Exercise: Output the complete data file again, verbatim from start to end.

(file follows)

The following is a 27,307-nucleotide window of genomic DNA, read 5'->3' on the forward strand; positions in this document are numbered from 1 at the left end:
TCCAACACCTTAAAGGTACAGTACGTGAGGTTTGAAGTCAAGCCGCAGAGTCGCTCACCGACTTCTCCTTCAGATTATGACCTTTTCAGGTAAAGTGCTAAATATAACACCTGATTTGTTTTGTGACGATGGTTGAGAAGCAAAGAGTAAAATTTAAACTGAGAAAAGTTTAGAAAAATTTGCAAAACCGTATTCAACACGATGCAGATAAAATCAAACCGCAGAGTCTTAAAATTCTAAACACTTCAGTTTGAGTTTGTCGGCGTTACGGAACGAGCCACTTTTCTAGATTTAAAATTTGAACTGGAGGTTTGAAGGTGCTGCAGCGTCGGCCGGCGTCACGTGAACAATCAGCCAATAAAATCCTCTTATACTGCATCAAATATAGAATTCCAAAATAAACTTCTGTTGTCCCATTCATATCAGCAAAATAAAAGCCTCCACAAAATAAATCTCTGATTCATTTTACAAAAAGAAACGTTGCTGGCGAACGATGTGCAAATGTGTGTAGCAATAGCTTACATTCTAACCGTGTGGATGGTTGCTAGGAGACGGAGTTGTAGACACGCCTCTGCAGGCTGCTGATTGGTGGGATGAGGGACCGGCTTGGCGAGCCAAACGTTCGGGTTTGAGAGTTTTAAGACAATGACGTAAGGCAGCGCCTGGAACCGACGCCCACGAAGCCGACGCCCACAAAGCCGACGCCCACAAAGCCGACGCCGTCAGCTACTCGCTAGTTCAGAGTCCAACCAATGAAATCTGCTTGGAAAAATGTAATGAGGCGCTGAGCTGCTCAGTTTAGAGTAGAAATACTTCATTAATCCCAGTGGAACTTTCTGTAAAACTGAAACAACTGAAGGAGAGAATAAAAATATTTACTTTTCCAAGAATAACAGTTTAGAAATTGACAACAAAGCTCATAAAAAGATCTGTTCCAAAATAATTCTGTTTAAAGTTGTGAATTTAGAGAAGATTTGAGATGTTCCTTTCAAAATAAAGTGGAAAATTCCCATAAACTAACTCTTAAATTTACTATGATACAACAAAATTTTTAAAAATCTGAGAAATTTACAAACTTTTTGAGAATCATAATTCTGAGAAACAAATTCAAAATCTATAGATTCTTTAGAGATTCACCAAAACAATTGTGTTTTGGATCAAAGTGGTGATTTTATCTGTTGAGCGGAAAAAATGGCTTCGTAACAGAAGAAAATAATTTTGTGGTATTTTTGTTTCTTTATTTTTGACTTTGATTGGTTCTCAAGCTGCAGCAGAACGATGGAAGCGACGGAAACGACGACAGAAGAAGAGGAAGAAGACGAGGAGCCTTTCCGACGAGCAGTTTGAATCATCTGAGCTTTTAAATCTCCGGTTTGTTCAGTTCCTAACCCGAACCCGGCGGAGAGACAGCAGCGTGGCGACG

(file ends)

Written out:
The following is a 27,307-nucleotide window of genomic DNA, read 5'->3' on the forward strand; positions in this document are numbered from 1 at the left end:
TCCAACACCTTAAAGGTACAGTACGTGAGGTTTGAAGTCAAGCCGCAGAGTCGCTCACCGACTTCTCCTTCAGATTATGACCTTTTCAGGTAAAGTGCTAAATATAACACCTGATTTGTTTTGTGACGATGGTTGAGAAGCAAAGAGTAAAATTTAAACTGAGAAAAGTTTAGAAAAATTTGCAAAACCGTATTCAACACGATGCAGATAAAATCAAACCGCAGAGTCTTAAAATTCTAAACACTTCAGTTTGAGTTTGTCGGCGTTACGGAACGAGCCACTTTTCTAGATTTAAAATTTGAACTGGAGGTTTGAAGGTGCTGCAGCGTCGGCCGGCGTCACGTGAACAATCAGCCAATAAAATCCTCTTATACTGCATCAAATATAGAATTCCAAAATAAACTTCTGTTGTCCCATTCATATCAGCAAAATAAAAGCCTCCACAAAATAAATCTCTGATTCATTTTACAAAAAGAAACGTTGCTGGCGAACGATGTGCAAATGTGTGTAGCAATAGCTTACATTCTAACCGTGTGGATGGTTGCTAGGAGACGGAGTTGTAGACACGCCTCTGCAGGCTGCTGATTGGTGGGATGAGGGACCGGCTTGGCGAGCCAAACGTTCGGGTTTGAGAGTTTTAAGACAATGACGTAAGGCAGCGCCTGGAACCGACGCCCACGAAGCCGACGCCCACAAAGCCGACGCCCACAAAGCCGACGCCGTCAGCTACTCGCTAGTTCAGAGTCCAACCAATGAAATCTGCTTGGAAAAATGTAATGAGGCGCTGAGCTGCTCAGTTTAGAGTAGAAATACTTCATTAATCCCAGTGGAACTTTCTGTAAAACTGAAACAACTGAAGGAGAGAATAAAAATATTTACTTTTCCAAGAATAACAGTTTAGAAATTGACAACAAAGCTCATAAAAAGATCTGTTCCAAAATAATTCTGTTTAAAGTTGTGAATTTAGAGAAGATTTGAGATGTTCCTTTCAAAATAAAGTGGAAAATTCCCATAAACTAACTCTTAAATTTACTATGATACAACAAAATTTTTAAAAATCTGAGAAATTTACAAACTTTTTGAGAATCATAATTCTGAGAAACAAATTCAAAATCTATAGATTCTTTAGAGATTCACCAAAACAATTGTGTTTTGGATCAAAGTGGTGATTTTATCTGTTGAGCGGAAAAAATGGCTTCGTAACAGAAGAAAATAATTTTGTGGTATTTTTGTTTCTTTATTTTTGACTTTGATTGGTTCTCAAGCTGCAGCAGAACGATGGAAGCGACGGAAACGACGACAGAAGAAGAGGAAGAAGACGAGGAGCCTTTCCGACGAGCAGTTTGAATCATCTGAGCTTTTAAATCTCCGGTTTGTTCAGTTCCTAACCCGAACCCGGCGGAGAGACAGCAGCGTGGCGACG